Verdú Martinez I. (1); Sivakanthan S. (2); Abarca Olivas J. (1); González López P. (1); Lloret Garcia J. (1,3)

Laboratory assistant: Sanchez de la Blanca Mesas A.(3)

(1) Department of Neurosurgery, Hospital General Universitario de Alicante. Alicante, Spain.

(2) University of Pittsburgh Department of Neurosurgery. Pittsburgh, Pennsylvania, USA.

(3) Laboratory of Neuroanatomy, Universidad Miguel Hernández de Alicante. Alicante, Spain.


The Pineal gland and surrounding structures remains to be one of the most challenging areas to access in neurosurgery. Historically, three approaches have been described: supracerebellar infratentorial, supracerebellar combined infra-/supra- tentorial and interhemispheric occipital transtentorial.  The aim of this chapter is to describe the first one with its midline and paramedian variants.

Part I: Midline infratentorial supracerebellar approach

Department of Neurosurgery, Hospital General Universitario de Alicante.

Step 0: Position

The sitting position is generally preferred for the supracerebellar approach because it allows gravity to work in the surgeon’s favor by facilitating cerebellar retraction and reducing venous bleeding and pooling in the operative field. The disadventage involving the risk of air embolus can be minimized by taking proper precautions. As an alternative, the suprecerebellar approach can be performed in the three-quarter-prone or Concorde position. All the pictures showed in this chapter are taken with the sitting position.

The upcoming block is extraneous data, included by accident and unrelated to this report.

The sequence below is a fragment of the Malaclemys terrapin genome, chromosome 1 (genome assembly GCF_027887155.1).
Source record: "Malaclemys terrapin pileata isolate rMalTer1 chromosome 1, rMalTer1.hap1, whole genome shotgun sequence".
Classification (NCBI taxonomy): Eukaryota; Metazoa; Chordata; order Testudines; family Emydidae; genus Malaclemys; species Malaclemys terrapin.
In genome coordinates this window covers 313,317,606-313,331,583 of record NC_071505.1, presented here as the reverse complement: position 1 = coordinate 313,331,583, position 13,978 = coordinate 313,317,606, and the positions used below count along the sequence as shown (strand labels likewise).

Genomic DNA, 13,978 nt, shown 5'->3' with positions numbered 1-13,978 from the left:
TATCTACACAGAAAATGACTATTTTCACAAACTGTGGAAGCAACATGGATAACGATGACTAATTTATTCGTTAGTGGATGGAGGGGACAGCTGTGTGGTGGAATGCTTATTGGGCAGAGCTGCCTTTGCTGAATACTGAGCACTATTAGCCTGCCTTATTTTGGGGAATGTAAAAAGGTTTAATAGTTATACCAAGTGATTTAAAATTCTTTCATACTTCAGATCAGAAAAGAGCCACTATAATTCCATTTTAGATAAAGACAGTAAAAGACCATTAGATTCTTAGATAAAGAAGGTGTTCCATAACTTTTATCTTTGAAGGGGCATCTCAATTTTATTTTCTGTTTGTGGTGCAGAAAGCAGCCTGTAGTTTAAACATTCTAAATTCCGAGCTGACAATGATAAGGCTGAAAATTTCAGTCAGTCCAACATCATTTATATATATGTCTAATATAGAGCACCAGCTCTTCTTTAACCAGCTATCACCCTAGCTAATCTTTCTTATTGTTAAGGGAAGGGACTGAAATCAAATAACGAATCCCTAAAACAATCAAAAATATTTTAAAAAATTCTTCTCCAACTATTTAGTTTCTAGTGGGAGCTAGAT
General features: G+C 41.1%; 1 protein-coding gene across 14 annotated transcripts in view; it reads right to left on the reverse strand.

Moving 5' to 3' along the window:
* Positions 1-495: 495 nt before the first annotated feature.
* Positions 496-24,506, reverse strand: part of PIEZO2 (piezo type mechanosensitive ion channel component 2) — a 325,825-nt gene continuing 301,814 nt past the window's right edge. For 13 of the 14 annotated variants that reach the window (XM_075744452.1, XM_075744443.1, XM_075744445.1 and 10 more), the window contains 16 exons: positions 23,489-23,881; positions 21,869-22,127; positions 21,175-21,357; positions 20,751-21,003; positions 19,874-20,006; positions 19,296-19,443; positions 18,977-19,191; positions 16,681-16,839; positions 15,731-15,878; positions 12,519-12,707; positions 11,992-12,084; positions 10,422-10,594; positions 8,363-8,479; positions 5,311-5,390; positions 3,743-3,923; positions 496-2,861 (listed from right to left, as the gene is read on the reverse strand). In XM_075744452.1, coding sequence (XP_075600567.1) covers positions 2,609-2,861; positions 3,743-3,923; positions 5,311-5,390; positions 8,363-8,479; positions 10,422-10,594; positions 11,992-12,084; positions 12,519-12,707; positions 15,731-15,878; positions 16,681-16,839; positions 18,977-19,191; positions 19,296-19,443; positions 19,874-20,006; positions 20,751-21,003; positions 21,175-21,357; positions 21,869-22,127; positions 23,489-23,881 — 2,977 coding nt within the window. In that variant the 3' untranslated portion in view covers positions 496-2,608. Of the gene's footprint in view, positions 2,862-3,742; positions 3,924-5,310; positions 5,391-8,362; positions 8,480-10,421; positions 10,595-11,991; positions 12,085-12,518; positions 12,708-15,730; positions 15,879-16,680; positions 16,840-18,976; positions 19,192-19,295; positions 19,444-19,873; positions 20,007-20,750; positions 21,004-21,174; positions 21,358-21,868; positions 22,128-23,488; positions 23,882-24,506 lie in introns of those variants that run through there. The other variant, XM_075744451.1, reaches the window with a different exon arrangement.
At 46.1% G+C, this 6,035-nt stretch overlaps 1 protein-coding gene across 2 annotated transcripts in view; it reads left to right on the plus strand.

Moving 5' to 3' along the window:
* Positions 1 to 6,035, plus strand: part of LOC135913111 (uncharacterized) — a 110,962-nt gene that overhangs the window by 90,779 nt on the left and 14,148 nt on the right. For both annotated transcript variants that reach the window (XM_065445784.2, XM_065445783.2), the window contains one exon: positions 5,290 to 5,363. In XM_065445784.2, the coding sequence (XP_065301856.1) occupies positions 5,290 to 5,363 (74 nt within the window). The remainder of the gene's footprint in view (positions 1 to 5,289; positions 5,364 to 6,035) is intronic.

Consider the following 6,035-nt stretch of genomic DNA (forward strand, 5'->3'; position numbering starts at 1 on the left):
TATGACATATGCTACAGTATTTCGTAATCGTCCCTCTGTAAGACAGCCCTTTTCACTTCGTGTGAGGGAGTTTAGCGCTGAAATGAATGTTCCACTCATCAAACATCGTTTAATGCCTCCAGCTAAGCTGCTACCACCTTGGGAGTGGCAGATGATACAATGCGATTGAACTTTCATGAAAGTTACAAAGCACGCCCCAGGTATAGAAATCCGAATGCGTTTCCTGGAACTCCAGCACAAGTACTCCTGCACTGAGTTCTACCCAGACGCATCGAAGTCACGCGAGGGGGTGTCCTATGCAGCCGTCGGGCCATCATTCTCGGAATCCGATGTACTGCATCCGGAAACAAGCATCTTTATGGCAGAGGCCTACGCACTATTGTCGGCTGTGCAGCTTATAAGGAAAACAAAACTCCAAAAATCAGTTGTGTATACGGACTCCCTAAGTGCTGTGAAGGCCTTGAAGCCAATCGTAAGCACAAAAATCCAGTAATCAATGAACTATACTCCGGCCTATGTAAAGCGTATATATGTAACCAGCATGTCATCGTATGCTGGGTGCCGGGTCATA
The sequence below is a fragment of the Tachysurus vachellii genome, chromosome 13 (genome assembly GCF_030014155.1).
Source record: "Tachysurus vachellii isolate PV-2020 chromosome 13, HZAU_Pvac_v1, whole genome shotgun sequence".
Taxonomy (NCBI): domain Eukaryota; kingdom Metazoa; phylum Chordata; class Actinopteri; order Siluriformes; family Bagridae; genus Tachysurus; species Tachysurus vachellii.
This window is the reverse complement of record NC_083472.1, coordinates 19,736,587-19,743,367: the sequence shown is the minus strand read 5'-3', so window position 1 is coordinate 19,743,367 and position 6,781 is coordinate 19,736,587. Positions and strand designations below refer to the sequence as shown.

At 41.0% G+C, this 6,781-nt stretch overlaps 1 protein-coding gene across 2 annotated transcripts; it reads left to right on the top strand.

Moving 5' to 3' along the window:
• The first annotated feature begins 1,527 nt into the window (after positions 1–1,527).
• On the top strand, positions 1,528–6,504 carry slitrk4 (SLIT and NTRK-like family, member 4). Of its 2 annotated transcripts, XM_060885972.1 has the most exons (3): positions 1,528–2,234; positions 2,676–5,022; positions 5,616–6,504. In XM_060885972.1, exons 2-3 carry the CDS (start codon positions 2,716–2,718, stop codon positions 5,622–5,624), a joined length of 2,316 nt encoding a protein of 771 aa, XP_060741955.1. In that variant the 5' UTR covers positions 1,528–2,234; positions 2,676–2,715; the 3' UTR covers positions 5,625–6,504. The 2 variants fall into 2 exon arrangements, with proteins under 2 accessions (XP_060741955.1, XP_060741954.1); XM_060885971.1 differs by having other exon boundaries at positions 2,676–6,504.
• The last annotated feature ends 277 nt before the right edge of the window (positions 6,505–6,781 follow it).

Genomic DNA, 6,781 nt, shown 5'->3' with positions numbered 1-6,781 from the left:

Step 1: Skin

A midline incision (white line) to bone is used extending  1-2 cm superior to the inion (*) to C1-C2. However, an inverted U-shaped incision can be used too. The theoretical trajectory of transverse sinus is showed with the blue line.

Step 2: Craniotomy 

Step 2a: bone landmarks

Suboccipital muscles are dissected laterally and held in place using cerebellar retractors in a typical fashion to reveal underlying bone. The widest part of the exposure should be at the level of the transverse sinus. The bone landmarks must be recognized in order to place the craniotomy: external occipital protuberance (*), superior nuchal line (SNL) and inferior nuchal line (INL).

Step 2b: burr holes and shape

A craniotomy is preferred over a craniectomy because it is faster and seems to reduce postoperative discomfort. Slotted burr holes arde made at the sagittal sinus just above the torcula and at the lateral aspect of the transverse sinus bilaterally. It is not necessary to open the foramen magnum.

Step 3: Dural stage

Step 3a: Dural sinuses


The main pupose of the craniotomy is to expose, without injuring, the torcula (T), the inferior portion of the superior sagittal sinus (SSS), the occipital sinus (OS) and both transverse sinuses (TS). The trajectoy of the dural sinuses has been drawn.

Step 3b: Durotomy

The dura is opened with a gentle curving incision extending from the lateralmost exposure of the transverse sinus to its contralateral exposure. The incisions should extend from each side down to the midline, where the midline venous sinus can be ligated and the small cerebellar falx can be divided.

Step 4: Cerebellar stage

Step 4a: Suboccipital surface

After the dura is opened, the bridging veins will be visible. The inferior vermian (IVv) and hemispheric veins (IHv) on both halves of the suboccipital surface ascend and pass below the transverse sinus to empty into the sinuses in the tentorium. These should be cauterized and divided thereby freeing up the cerebellum from the tentorium.

Step 4b: Tentorial surface and its venous relationships

In the infratentorial supracerebellar approach to the pineal region, it may be necessary to divide numerous bridging veins entering the torcula and the tentorial sinuses, including some of the superior and inferior hemispheric and vermian veins, and the vein of the cerebellomesencephalic fissure. These veins have commonly been sacrificed without adverse effect to open the quadrigeminal region and the incisura. The posterior group of superior vermian (SVV) and superior hemispheric veins (SHV) arise on the posterior part of the tentorial surface and descend to empty into tentorial sinuses